Sunday, January 20, 2008

Chilled to the Bone

I was able to take advantage of a full weekend of biking for the first time in a while due to the break in the rain. On Sunday, I wanted to try a new road in the Santa Cruz Mountains.

I have ridden most of the roads that lead from the valley to Skyline Boulevard that runs along the ridge at the top of the hills. But there are a couple roads in Los Gatos that I have not done. I thought I would try Bear Creek Road.

Getting to the start is tricky because there is no easy way to get there by bicycle. I rode from home to downtown Los Gatos. The direct route to Bear Creek Road is simply to take Highway 17, but this is a divided 4 lane road with fast traffic. Technically, it is legal to ride a bicycle on this road, but it is very unsafe if there is any volume of traffic, and there are plenty of cars usually.

The alternative is to ride on the Los Gatos Creek Trail which runs parallel. This leads to the Lexington Reservoir, which is where Bear Creek Road starts. The trail is gravel, so for the second time in as many days, I took my road bike on a route that most do not usually go. This trail is also popular with hikers and runners, but they were spread out enough that I had no problem dodging them.

Again, there were a couple steep uphill and downhill sections that I could not ride because I could not get proper traction with the gravel. The trail ended at the dam at the reservoir, where I got back onto the paved road. However, the road did not lead to the Bear Creek intersection like I expected, but rather it intersected with Highway 17 about a half mile before Bear Creek. The only way for me to get there was to take a dirt path that ran parallel to the highway. The dirt was packed hard enough that I could ride on most of the trail.

I reached Bear Creek Road and started climbing. The road was very steep, with several extended stretches of 10% grade or more. There was more traffic than I expected. That was not a problem because the speeds were low, but there was little or no shoulder, so I had to regularly check my rear mirror to see how clear I was.

I had not eaten much that morning, so I became pretty hungry. I stopped midway up the climb to eat a clif bar. There was still a lot of elevation gain remaining so I needed the energy.

I was quite exhausted by the time I reached the junction with Summit Road. Here the main climb was finished and the incline was less steep, so I was able to recover my energy. After a couple miles, I turned onto Skyline Boulevard. Again, the incline was relatively gradual to the 3100 foot summit. This stretch of road was virtually abandoned. In the summer, I usually see cars every few minutes, but now I saw only two cars in ten miles.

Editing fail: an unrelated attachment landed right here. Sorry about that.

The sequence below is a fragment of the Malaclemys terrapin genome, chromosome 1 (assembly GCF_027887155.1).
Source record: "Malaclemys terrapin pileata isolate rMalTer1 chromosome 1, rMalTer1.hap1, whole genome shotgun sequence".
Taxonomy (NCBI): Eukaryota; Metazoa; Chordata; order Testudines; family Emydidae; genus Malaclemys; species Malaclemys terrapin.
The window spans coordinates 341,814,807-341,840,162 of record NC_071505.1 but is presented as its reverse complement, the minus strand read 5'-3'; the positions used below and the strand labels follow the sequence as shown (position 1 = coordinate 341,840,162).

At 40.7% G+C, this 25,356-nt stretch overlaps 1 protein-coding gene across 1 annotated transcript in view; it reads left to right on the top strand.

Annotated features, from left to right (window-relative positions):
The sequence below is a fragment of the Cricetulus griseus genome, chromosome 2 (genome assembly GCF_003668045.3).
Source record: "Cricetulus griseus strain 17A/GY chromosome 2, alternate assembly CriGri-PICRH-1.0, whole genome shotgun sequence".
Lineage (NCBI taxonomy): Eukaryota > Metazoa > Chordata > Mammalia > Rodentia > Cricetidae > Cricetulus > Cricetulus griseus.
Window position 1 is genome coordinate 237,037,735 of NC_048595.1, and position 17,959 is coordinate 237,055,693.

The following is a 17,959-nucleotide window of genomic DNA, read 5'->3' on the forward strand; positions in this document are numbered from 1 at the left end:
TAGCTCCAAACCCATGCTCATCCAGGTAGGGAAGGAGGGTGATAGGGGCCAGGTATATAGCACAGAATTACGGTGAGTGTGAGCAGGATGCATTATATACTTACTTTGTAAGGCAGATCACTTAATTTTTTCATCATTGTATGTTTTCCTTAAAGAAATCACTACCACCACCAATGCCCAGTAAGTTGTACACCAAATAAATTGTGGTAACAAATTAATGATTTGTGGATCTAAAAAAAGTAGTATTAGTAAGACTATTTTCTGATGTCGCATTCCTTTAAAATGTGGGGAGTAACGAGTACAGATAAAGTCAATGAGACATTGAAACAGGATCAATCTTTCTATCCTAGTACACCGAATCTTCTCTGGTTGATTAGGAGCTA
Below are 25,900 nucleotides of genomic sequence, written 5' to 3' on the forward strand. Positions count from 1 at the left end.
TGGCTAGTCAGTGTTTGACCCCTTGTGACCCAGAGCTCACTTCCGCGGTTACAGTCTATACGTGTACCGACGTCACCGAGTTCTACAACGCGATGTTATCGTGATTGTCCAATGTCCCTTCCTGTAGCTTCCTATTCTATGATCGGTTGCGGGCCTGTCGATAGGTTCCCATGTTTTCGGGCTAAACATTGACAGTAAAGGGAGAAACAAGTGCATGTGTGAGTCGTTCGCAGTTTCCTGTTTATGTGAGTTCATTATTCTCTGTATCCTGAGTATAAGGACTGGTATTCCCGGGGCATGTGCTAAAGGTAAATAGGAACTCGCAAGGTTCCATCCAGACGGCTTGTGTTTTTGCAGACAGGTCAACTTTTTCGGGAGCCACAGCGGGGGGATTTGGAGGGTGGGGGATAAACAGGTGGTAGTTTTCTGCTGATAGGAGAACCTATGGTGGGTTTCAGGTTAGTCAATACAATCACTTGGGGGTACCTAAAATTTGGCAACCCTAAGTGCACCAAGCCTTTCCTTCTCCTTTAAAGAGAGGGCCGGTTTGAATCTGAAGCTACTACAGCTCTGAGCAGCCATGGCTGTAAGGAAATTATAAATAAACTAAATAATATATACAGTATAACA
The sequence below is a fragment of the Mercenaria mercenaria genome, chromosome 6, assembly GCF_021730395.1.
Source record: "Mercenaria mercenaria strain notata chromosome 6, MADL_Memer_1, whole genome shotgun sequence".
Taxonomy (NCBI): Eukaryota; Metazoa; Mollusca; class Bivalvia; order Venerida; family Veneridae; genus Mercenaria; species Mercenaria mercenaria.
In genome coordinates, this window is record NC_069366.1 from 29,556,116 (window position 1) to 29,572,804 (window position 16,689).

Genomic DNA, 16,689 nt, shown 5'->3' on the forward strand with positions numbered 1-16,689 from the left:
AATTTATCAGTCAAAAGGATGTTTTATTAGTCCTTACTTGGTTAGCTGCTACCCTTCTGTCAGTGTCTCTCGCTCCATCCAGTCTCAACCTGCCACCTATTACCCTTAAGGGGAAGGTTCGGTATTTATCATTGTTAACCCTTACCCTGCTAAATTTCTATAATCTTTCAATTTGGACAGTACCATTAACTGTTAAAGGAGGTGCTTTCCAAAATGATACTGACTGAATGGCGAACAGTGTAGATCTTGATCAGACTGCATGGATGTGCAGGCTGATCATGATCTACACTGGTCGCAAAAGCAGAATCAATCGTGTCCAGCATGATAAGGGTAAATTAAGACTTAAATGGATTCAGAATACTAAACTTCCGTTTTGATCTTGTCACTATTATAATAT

As the elevation got higher, the winds increased and the temperatures dropped. It was in the mid 40's at home when I left. Bear Creek Road was cold since it is on the shaded side of the hills, but I did not feel it because I was generating a lot of heat as I was climbing. I felt the cold on Skyline since I was not working as hard. Eventually, the clear air became misty, then became a light drizzle.

Then I saw something I totally did not expect — snow. In many places, seeing snow in January is nothing remarkable. But in this area, snow is rare. If it falls at all, it's only at the higher elevations, and that was where I was. But the flakes were very light, and looked like they were half melted already. They melted immediately after hitting the ground.

By the time I reached the summit, it had become very cold. Knowing that I would be going mostly downhill from that point, I put on the rain jacket that I had been carrying. Unfortunately, I had forgotten to pack my ski gloves. The cycling gloves that I was wearing are not wind and water proof, so they do not handle very cold conditions.

Pretty soon, the drizzle increased to a steady, light rain. Fortunately it was not so heavy that visibility was affected. I was now on a stretch of road with more traffic because there were some nearby parks. I soon reached the intersection with Highway 9. I considered stopping at the rest area there to see if the rain would pass, but decided not to. There was no telling how long the rain would last, and I would lose body heat if I just stood around.

I turned on Highway 9 and started the long coast downhill. Because this road is wide and smooth, I usually descend it at 25-30 mph. Now I was keeping my speed under 20 mph. I needed to make sure that I could still stop if I needed to. Bicycle brakes lose effectiveness when they get wet.

The wind was punishing my wet hands and feet. My fingers became numb and then painful. I stopped to see if I could warm them up. But because they were so numb, I could not slip them underneath the elastic of my shorts. I just could not feel what I was doing, and I did not have the dexterity to pull back the elastic. I ended up just blowing on them.

I realized that I had no choice but to accept the pain and continue on. As I reached the middle of the hill, the rain stopped. Near the bottom, the sun started appearing. Now when I reached flatter sections of the road, I pedaled as hard as I could just to build up some body heat.

When I got to the city of Saratoga, I was out of the hills, and could enjoy the sunlight in places. But I never fully warmed up. The sun was low in the sky so trees and building cast long shadows that I had to ride through. By the time I reached home, my body had warmed up again, but my hands and feet were still suffering. I took a 20 minute hot shower, and still there were some slight traces of numbness in my feet.

The end of the ride was certainly miserable, but I thoroughly enjoyed the adventure. I explored routes I had not been on before. I saw snow. I did a 4 and a half hour, 45 mile ride.

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